There are three typical types of resume formats: Chronological, Functional, and a combination of the two.
The Chronological Resume is the straight forward, easiest to read format. In a Chronological Resume your positions are listed in reverse chronological order, starting with your most recent employer. Beside each employer is the month and year that you were employed. It is very important not to leave out the month, although many people do. If the date reads 2000-2001, the recruiter or hiring authority is left to wonder, “Was that December 2000 – January 2001, or January 2000 – January 2001?”
Each position should clearly explain the products/services the employer provided, your role(s) and major accomplishments. This can be achieved with bulleted sentences or in paragraph form. Be sure however to bold key words, but don’t go overboard. You want keywords to stand out, not blend in with a sea full of bolded words.
People with many years experience or who have held multiple jobs will struggle keeping their resume a reasonable length. Consider how far back in time you feel obligated to list employment on your resume. Do you really need to list the support job you had 20 years ago when you are applying for the Senior Management role? Maybe, but most likely not. Do not leave gaps in your employment, however. If that support job was during a transition 2 years ago, list it.
The Functional Resume is often suggested when you would prefer to highlight your skills rather than your employment history. Many people who have been contracting or have had a run of bad luck with job stability prefer the functional resume. The format is to discuss your experience, accomplishments, and skills in a couple of specific paragraphs with no set time line or direct reference to the employer. The problem with the Functional Resume is that recruiters and hiring authorities are often skeptical of them. “Where did all that experience come from?”
The Combination Resume combines the functional and the chronological resume. The Combination Resume highlights your experience, accomplishments and skills first, then lists the employers in reverse chronological order. This format is often difficult to follow and is still open to skepticism and questions.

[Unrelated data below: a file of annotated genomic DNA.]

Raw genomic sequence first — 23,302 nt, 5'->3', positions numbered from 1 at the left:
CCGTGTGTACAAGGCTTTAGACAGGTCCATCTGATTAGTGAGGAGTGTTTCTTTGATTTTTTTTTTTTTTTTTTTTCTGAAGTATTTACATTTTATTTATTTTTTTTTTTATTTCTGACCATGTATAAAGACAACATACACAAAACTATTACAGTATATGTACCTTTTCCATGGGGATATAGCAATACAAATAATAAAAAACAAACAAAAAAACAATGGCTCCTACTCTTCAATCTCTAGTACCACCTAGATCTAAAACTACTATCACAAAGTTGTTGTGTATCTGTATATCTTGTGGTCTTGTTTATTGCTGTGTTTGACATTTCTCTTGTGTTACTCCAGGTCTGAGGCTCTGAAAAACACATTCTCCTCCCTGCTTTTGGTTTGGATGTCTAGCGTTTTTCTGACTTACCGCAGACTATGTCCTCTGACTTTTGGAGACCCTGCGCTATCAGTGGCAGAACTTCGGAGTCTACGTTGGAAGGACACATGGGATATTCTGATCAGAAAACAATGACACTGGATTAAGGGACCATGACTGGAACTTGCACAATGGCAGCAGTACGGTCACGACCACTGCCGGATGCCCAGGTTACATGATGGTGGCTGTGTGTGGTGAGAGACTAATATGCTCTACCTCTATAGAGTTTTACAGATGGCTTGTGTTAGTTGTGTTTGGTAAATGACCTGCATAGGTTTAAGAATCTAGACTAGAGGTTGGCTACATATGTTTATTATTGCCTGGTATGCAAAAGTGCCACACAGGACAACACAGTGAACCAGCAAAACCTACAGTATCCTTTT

Other sections that are included on a resume are Education/Certifications, Objectives, and Other Activities.
“Education and Certifications” are important to some employers, but not to all employers. It should be one of the last things listed on your resume unless you are a recent graduate. The employer who seeks out candidates with certain degrees and certifications will take the time to read your resume further to find out if you have them, AFTER they are impressed with your experience.
The “Objective” of the resume is often the very first section. It is meant to introduce the resume to the chosen audience and ideally to set the tone for the rest of the resume. Therefore, a poorly written objective is detrimental. If you are seeking a position similar to those you’ve held in the past, and you have written a clear and effective resume, an objective is not often needed. However, if you choose to include an objective, it should be no more than two or three sentences, stating briefly the type of position you are looking for and a few key points of why you are qualified for such a position.
“Other Activities” is a section that explains who you are outside of work. This section can include organizations you belong to, other leadership roles you have been in, and overall other interests. This section is not required on a resume. However, if you do decide to include it, be sure to keep it brief and not to divulge information that is too personal such as political or religious beliefs, age, or marital status.